By the way, take a look at the Rose of China (Class 14.) The lyrics to this song were written by P.G. Wodehouse, one of the best comedy writers of all time. If you have never read a book by Wodehouse, you’ve been missing out on some fun. Read one of his ‘Jeeves and Wooster’ books, listen to one from Audible, or watch the series available on Netflix starring Hugh Laurie – witty and light British comedy at its best with absolutely nothing serious about it.
|Arrangements in the Oriental Manner in a Tall Container|
|Arrangements in the Oriental Manner in a Low Container Showing Water|
Arrangements with Roses and Rose Foliage Only
As the title indicates, you may only use rose plant material. That means you can use rose hips, rose stems, and rose roots. Be creative here. You can choose your favorite design style, just remember to state it on the entry tag.
|Arrangements with Fresh Roses
and Dried and/or Treated Materials
In this class roses are the only fresh plant material allowed. All other plant material must be fried or treated fresh plant material other than roses. You may select your choice of design style; be sure to state the design style on the entry tag.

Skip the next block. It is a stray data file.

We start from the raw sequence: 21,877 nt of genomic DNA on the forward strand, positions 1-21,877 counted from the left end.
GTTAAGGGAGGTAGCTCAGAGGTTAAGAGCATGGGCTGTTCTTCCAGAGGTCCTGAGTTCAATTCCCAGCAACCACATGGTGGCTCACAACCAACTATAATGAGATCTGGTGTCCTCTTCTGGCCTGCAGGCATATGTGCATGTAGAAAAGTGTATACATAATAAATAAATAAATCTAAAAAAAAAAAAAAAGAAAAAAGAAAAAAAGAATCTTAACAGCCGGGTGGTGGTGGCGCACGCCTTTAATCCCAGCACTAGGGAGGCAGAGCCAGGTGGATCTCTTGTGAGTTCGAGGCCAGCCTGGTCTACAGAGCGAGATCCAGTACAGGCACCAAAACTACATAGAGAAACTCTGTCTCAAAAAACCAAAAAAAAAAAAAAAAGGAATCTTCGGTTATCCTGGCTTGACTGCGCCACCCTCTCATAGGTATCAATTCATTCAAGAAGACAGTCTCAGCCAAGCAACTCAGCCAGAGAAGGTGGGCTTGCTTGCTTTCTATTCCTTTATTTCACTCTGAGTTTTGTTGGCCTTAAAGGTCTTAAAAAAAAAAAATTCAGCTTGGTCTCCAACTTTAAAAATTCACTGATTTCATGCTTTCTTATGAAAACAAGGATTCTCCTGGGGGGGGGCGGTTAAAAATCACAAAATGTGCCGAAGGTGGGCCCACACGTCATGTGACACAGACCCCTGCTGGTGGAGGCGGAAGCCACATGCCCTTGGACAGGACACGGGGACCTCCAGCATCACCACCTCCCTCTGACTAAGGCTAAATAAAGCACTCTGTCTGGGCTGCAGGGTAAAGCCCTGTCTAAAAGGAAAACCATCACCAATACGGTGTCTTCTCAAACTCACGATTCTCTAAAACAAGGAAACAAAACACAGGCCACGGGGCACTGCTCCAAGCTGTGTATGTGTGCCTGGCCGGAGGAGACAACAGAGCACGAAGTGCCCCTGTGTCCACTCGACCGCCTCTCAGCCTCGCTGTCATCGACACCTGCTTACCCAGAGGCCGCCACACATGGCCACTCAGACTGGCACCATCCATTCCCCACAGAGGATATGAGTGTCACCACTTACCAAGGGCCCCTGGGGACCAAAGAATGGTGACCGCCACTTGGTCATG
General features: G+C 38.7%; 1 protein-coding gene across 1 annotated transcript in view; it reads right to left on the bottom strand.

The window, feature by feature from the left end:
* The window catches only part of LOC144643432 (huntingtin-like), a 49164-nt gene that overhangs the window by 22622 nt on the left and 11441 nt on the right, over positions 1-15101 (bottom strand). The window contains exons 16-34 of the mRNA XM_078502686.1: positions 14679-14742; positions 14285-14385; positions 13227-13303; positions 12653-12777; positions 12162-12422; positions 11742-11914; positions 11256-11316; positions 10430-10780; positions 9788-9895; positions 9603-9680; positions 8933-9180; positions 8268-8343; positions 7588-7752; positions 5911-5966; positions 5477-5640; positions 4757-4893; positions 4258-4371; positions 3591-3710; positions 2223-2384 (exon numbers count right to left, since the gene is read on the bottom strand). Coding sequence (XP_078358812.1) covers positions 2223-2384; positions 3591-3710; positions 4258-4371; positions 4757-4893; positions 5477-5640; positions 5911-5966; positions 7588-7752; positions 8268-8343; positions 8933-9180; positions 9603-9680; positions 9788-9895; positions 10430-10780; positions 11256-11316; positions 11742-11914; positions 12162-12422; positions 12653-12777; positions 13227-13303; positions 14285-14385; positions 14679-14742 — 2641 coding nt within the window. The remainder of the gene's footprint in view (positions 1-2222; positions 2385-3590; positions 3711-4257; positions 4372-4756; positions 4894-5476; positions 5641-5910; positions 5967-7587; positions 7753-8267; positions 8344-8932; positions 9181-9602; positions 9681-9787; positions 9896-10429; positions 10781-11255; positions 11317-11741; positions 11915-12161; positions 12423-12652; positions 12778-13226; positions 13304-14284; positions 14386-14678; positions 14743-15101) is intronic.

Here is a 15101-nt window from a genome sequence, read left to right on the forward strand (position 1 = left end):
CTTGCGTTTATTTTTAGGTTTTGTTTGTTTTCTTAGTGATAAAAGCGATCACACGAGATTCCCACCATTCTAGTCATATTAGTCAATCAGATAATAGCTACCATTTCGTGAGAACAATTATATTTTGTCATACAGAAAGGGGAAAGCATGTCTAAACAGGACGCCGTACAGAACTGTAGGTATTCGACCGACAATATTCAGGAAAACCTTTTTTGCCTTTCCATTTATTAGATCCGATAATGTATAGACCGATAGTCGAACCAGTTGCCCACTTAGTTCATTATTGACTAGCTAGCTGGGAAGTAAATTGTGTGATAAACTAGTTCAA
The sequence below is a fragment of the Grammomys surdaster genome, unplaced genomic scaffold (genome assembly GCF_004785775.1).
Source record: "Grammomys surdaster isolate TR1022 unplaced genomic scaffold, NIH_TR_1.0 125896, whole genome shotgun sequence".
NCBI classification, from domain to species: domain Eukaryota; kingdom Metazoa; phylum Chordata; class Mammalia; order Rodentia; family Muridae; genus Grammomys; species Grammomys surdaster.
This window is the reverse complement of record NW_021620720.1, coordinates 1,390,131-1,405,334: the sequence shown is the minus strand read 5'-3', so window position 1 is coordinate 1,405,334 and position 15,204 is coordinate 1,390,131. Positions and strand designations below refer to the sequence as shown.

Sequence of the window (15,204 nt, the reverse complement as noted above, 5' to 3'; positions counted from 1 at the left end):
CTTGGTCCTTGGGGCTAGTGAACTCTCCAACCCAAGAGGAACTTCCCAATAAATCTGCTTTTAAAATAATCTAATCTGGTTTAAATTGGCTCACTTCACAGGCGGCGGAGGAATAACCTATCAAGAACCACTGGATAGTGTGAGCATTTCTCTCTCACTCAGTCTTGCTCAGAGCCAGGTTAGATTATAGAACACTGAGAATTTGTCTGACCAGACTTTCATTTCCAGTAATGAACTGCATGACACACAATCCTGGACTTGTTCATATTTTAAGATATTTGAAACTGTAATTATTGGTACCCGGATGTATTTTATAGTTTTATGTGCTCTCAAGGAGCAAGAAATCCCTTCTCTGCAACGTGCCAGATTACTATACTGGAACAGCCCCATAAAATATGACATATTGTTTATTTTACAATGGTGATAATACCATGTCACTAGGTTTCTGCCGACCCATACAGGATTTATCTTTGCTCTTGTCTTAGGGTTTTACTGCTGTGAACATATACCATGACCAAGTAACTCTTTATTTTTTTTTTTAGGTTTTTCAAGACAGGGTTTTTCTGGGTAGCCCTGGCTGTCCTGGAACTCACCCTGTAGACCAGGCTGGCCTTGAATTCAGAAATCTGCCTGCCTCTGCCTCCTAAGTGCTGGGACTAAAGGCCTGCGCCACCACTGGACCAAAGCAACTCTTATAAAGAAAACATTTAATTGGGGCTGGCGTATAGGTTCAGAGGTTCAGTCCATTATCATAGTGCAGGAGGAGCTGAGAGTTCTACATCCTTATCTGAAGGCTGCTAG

All dried arrangements must have dried roses as a dominant factor. Natural dried material may be used, such as dried and/or treated foliage, cones, or pods.
Classes 19 and 20 allow for a broad range of entries: a wreath or plaque; or a door, picture, or wall hanging – with suitable ribbon, or bows if for holiday.
|Classes 21 and 22 simply specify a dried arrangement in a suitable container.|
|This year the Table Class calls for a functional table setting with rose arrangement. For guidance in creating a table class entry consult Let’s Do Tables by Lois Wier with illustrations by Kathy Noble, also available in pdf format here: Let’s Do Tables.Look at the notation on the sheet music for the Miniature class (Class 24.) It was released in a smaller Patriotic War Edition to conserve paper during World War I. The sheet music for both Classes 23 and 24 reflects the longing for a simpler, peaceful time. How would you create a table class that evokes the mood of the era?|
Those of you who attended our July 2011 hands-on corsage-making class taught by Steve Nokes should have no problem with the personal adornment class. Craft your favorite rose boutonniere or corsage and belt out a chorus of “Mother, Pin a Rose on Me.”
|Designer’s Choice Arrangements
Designer’s Choice Arrangements allow the Exhibitor to select a design style or type, but you must state the style/type on your entry tag. All plant material must be fresh and garden grown. Accessories are permitted. Class 26 is open to all, but there are certain limitations on who can enter the remaining classes, so see the Show schedule.
|All of the sheet music displayed here was published so long ago (1920 and earlier) that it is now in the public domain.|